With “The Croods,” an animated family film from DreamWorks (our review here), premiering at the Berlin International Film Festival, lead voice actor Nicolas Cage was in town over the weekend, and we got to speak with him in a small group of journalists. About the experience of working on the film itself (“It’s like ‘Avatar’ meets ‘Yellow Submarine’ with these people who look like Neanderthals” he summed up) he had nothing but good things to say: “I feel like this is the best chance I’ve had to perform in an animated movie.” But he was also frank and forthcoming about other areas of his working life.
While some of his recent film choices have smacked of cash grabs necessitated by his fairly public financial troubles, the Cage we met was adamant that he stood by all his “experiments,” but also that, much to the anticipation of fans like us, he is right now steering his career in a new direction, that should hopefully see fewer derivative thrillers, and more work with the auteurs he admires. The conversation ranged far and wide, from future projects, real and potential to an overview of his approach to his career to date (and it does all seem to have been part of a plan), to the actors who excite him today, to the films of his that he believes have been the most wilfully misunderstood. Here are a few things we learned.
His next film, David Gordon Green’s “Joe” marks a return to darker material after the family friendliness of “The Croods.”
Nicolas Cage: Last night I had dinner and David Gordon Green came by, and we just did something together called “Joe.” And there was Jeffrey Katzenberg [of DreamWorks] who has entertained the world with these very positive and artistic and colorful movies and there we are together and I said to Jeffrey, “I think David and I just made one of the darkest dramas that might come out next year.” And Jeffrey’s like “Oh, you went dark again?” I love that dichotomy, that diversity. I have been blessed to be able to play both sides of the coin.
When we spoke to David Gordon Green earlier this year, he described “Joe” as “Nicolas Cage in a movie that’s not like anything Nicolas Cage has done before.” What does Cage make of this?
NC: Well, I haven’t seen the movie yet. I hope it is, and I’m sure he is right, my feeling is that David is an original and he is free as an artist. I loved “Prince Avalanche” [which won DGG Best Director in Berlin]. I thought it was just a remarkable film with just two actors… and I sometimes I didn’t even know why I loved it so much I just did. I think David had a vision of me for this movie, and he’s a young, enthusiastic artist who knew what to do with me and I think he found a new way of reinventing me. So if he’s says it’s a Nicolas Cage movie that Nicolas Cage has never made before… I’m excited.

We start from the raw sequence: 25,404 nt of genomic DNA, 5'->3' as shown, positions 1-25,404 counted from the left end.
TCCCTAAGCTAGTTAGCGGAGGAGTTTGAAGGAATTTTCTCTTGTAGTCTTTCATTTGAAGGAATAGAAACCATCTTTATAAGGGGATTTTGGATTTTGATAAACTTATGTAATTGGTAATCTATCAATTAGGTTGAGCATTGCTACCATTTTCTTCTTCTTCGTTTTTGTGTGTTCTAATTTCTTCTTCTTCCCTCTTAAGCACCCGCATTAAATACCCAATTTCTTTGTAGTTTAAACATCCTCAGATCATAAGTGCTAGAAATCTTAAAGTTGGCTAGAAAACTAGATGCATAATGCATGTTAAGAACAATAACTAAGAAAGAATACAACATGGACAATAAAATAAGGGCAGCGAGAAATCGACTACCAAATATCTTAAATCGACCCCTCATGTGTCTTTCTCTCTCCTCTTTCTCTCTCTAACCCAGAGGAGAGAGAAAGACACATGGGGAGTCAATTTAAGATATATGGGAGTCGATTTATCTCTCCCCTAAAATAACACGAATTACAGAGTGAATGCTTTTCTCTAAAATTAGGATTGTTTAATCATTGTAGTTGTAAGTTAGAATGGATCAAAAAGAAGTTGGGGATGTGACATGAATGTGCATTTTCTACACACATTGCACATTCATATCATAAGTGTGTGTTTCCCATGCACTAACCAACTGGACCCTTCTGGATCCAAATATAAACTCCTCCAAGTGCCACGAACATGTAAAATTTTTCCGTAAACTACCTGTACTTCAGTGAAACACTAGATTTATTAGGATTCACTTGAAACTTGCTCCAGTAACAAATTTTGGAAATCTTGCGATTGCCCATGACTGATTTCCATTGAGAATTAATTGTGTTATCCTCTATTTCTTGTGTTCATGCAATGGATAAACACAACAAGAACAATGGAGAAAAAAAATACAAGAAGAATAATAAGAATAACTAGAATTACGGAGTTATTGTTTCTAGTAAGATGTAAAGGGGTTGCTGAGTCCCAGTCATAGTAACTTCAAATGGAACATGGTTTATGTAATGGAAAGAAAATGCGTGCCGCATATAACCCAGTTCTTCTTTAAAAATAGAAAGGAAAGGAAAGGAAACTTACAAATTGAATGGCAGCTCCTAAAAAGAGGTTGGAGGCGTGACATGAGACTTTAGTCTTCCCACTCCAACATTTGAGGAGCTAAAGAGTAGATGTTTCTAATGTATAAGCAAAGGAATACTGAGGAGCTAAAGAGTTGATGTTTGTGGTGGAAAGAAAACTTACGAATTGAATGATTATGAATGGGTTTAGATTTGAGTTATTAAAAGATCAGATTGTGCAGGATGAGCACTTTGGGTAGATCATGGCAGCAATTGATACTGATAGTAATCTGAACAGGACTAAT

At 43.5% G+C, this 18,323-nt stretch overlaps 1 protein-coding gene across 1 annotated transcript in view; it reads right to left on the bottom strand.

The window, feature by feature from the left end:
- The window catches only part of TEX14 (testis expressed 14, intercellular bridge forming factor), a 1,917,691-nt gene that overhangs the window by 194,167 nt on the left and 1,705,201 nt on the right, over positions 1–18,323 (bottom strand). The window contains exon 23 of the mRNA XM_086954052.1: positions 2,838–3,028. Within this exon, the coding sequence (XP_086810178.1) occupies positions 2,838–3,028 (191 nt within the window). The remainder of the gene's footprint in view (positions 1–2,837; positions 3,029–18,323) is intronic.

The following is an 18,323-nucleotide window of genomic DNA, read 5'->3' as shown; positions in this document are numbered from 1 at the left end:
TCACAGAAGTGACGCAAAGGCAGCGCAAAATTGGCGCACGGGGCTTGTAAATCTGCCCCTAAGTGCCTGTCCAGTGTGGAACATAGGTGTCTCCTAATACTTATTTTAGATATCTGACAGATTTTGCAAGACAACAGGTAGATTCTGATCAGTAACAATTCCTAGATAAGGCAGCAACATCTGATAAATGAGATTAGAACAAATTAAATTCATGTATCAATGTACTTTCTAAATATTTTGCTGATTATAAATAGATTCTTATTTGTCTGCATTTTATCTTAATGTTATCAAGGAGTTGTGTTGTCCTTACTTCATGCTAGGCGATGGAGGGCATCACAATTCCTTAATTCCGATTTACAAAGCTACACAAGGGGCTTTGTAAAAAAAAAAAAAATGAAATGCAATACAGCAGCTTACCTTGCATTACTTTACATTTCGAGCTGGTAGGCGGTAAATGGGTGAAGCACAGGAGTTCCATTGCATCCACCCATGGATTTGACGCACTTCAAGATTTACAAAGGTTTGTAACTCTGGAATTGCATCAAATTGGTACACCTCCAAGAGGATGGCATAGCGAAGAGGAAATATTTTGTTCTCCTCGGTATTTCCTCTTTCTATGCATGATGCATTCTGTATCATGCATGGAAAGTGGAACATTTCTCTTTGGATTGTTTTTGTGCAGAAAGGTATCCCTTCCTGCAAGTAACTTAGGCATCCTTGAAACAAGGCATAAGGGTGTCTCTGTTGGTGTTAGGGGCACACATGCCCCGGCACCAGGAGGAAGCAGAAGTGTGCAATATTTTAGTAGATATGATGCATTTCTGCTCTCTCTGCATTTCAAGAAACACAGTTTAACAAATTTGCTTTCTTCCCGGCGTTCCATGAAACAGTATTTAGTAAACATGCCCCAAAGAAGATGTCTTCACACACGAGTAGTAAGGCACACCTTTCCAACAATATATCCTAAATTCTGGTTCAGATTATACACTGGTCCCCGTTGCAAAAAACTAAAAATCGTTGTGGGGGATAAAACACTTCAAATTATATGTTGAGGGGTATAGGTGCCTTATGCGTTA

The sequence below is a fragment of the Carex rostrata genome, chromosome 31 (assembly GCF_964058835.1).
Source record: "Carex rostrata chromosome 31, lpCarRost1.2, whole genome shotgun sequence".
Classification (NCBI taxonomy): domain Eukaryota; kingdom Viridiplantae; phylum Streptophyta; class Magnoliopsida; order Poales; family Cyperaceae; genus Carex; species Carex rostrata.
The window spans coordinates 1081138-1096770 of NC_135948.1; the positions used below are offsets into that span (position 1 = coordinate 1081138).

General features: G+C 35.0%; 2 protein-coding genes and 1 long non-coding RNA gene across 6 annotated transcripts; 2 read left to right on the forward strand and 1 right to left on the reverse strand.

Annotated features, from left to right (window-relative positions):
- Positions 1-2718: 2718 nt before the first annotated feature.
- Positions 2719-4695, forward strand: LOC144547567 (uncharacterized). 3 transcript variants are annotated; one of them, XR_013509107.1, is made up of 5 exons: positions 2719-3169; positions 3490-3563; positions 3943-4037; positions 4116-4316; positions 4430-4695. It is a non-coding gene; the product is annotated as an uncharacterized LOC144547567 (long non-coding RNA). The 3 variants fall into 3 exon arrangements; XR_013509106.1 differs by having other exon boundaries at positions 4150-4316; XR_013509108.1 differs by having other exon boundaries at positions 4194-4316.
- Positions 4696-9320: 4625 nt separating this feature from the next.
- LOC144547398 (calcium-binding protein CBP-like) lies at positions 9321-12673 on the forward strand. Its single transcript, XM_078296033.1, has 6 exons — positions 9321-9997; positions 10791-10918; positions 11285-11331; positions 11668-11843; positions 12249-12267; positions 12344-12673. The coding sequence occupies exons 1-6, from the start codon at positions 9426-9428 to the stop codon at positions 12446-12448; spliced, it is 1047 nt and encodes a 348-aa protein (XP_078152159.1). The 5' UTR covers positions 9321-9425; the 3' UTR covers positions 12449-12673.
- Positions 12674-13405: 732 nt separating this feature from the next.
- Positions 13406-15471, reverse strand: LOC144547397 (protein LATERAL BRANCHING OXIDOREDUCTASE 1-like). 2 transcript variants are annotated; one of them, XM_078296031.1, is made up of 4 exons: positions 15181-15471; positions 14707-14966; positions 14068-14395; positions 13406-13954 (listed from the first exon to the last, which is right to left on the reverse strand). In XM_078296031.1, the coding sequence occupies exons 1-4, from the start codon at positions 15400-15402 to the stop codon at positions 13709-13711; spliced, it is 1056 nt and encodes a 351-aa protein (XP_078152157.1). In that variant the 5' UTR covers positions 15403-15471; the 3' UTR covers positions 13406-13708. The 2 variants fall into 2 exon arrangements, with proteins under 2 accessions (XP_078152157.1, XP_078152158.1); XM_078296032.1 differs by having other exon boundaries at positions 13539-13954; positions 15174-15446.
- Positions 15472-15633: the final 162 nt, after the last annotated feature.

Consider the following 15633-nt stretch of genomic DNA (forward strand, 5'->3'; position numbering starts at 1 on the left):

In fact, Cage believes youth and freshness are valuable commodities in a director.
NC: I love enthusiastic, adventuresome filmmakers, not that older filmmakers can’t be that -- they can. I think Werner [Herzog] and I worked well together on ‘Bad Lieutenant’ and I have some excitement about possibly doing something with some of my other heroes, but by and large the younger ones are the ones that haven’t had their dreams kicked out of them yet, and they’re still willing to take the chances.
[Later he talks about the upcoming “Tokarev” in these terms]
[Director Paco Cabezas is] another young, enthusiastic filmmaker who isn’t afraid to take chances. The movie of his that I saw was very brave with the storytelling and the camerawork, and I think he has an original vision. What’s frustrating about the internet is they judge a movie before they even know what it’s about, but the thing is there are elements in [“Tokarev”] that are very relevant today, especially in my country, and I don’t want to get into that because it would give it away, but there is something about the movie that I think is relevant to society.
Cage’s erratic, eccentric career path has been a result of wanting to challenge himself, and now he’s taking things in a new direction.
NC: If you look at the work carefully, there’s a ‘Bad Lieutenant’ and then there’s a “Knowing.” And there’s a “Lord of War” and a “National Treasure”…I’m always trying to make things eclectic. It’s just that now I want to really go back to my roots and reinvent myself again, and go back to “Leaving Las Vegas” or “Vampire’s Kiss” and do these smaller, independently spirited dramatic movies. That’s the direction I want to really zero in on right now.
I stand by my work, I like all my experiments, I like “Season of the Witch,” I like “Drive Angry,” these are all opportunities for me to explore and not get trapped in one style… But I do also like the dramatic work of the past and I want to go back to that too and maybe put that more at the forefront. A few years ago it was horror, and that’s what I wanted at the forefront, now I wanna go back. I’d like to do a Paul Schrader movie or another movie with Werner, I’d like to dig deep with David Gordon Green or Scott Walker of [the upcoming] "Frozen Ground." It would still be a reinvention anyway, even though it’s a return, because what would it be like now for me at 49?
One of the reasons why I frustrate critics is because they don’t know what to do with me. I don’t get stuck, I actively go against it. When I won the Oscar I made a point of actively going against that and doing adventure films like “Con Air” and “Gone in 60 Seconds,” not what would be expected….I’ve been very blessed to get the roles that I wanna play and to be in movies that coincide in some way with my interests.